Written by DailyTech
Company making diesel with sun, water & CO2
Genetically-engineered cyanobacterium eliminates biomass step to produce ready-to-use diesel fuel or ethanol
A biotechnology company in Massachusetts has created a genetically engineered organism capable of producing diesel fuel or ethanol, which can be used to run cars and jet engines.
Joule Unlimited, a Cambridge-based producer of alternative energy technologies that was founded in 2007, developed a genetically engineered organism called a cyanobacterium, which uses water, sunlight and carbon dioxide to produce and secrete renewable fuels.
Until now, researchers have created fuel from solar energy through the use of corn and algae. But creating ethanol from corn or extracting fuel from algae on a large scale can be costly due to biomass. The process consists of having to grow tons of algae or corn, harvest it and destroy it in order to extract the fuel, which must then be treated before it can be used.
But according to biologist Dan Robertson, Joule Unlimited's top scientist, the cyanobacterium eliminates biomass from the equation when producing renewable fuels. The organism is genetically engineered to secrete a "completed product," which is identical to ethanol or diesel fuel. In addition, it is not destroyed in the process of producing these fuels, and can continuously create more. The cyanobacterium used is "found everywhere" and less complex than algae, making it easier to genetically manipulate.
Joule Unlimited claims that the cyanobacterium can create 15,000 gallons of diesel full per acre annually. Also, the company says it can do this at $30 a barrel. The plan is to build facilities close to power plants so that their cyanobacteria can consume waste carbon dioxide, making the organism an environmentally friendly addition to the oil industry.
In addition, the cyanobacteria are housed in flat, solar panel-like bioreactors with grooved, thin panels for both light absorption and fuel collection. The bioreactors are modules that allow for the building of arrays as small or large "as land allows" at facilities.
"We make some lofty claims, all of which we believe, all which we've validated, all of which we've shown to investors," said Joule Chief Executive Bill Sims. "If we're half right, this revolutionizes the world's largest industry, which is the oil and gas industry. And if we're right, there's no reason why this technology can't change the world."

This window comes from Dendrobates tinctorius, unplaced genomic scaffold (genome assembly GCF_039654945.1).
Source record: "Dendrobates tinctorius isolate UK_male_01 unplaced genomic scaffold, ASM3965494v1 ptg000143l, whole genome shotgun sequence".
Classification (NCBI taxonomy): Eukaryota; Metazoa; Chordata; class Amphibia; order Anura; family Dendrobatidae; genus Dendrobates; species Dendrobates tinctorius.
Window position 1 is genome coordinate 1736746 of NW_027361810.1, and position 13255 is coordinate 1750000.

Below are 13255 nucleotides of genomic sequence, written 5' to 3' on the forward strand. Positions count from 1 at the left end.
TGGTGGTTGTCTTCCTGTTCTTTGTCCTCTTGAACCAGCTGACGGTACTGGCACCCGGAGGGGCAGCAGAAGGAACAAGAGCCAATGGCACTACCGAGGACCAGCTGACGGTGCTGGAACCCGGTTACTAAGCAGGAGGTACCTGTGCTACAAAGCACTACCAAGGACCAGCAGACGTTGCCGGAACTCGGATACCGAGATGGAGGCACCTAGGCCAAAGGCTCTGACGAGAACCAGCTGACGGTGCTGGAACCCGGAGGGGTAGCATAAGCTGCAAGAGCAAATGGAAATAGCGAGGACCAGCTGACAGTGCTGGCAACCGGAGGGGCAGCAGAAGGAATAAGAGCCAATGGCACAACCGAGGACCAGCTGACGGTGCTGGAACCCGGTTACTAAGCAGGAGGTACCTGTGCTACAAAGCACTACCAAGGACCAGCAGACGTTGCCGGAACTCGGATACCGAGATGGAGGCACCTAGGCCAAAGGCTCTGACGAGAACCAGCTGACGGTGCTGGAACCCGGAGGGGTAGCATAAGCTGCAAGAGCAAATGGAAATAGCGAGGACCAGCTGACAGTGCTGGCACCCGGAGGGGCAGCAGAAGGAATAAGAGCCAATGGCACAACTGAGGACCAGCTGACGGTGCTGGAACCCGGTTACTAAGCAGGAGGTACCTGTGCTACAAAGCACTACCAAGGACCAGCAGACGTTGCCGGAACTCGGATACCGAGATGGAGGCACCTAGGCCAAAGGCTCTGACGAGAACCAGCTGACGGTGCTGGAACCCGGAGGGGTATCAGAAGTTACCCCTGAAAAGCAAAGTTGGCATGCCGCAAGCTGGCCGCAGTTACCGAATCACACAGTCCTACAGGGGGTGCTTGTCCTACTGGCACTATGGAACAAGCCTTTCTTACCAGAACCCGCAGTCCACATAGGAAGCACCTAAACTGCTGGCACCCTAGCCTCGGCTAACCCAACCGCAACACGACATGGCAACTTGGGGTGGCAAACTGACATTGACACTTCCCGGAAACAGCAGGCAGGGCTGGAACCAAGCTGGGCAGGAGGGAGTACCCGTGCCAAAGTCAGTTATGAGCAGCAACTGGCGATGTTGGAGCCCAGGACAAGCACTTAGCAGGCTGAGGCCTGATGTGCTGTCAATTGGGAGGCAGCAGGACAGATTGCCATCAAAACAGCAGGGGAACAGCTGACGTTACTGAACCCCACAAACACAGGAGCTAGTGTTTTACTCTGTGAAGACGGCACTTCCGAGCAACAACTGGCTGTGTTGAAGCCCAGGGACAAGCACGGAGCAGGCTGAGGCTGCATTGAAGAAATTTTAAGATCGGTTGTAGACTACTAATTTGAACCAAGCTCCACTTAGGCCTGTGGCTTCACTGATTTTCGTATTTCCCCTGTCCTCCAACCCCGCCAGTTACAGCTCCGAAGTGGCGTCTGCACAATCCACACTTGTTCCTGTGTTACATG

While Joule Unlimited seems confident in its new organism, others aren't so sure that the new fuel-producing cyanobacterium will work. For example, National Renewable Energy Laboratory scientist Phillip Pienkos calculated the information from Joule's paper on the study, and said that eliminating the biomass step creates problems when recovering the fuel. Specifically, it leaves small amounts of fuel in relatively large amount of water producing a "sheen." He believes the company will have problems recovering large amounts of fuel efficiently.
"I think they're trading one set of problems for another," said Pienkos.
But Robertson doesn't seem to agree with Pienkos' criticism. In fact, Robertson described a day in the future when he will own a Ferrari and fill its tank with Joule fuel. He plans to prove all naysayers wrong when he hits the gas pedal on his new vehicle, showing how well it runs on Joule's fuel.
"I wasn't kidding about the Ferrari," said Robertson.
Sims feels the same way about Joule's new organism, suggesting that critics are too closed-minded and behind the times to accept such technology yet.
"There's always skeptics for breakthrough technologies," said Sims. "And they can ride home on their horse and use their abacus to calculate their checkbook balance."
Joule Unlimited plans to begin building a 10-acre demonstration facility this year, and hopes to be operating commercially as soon as two years.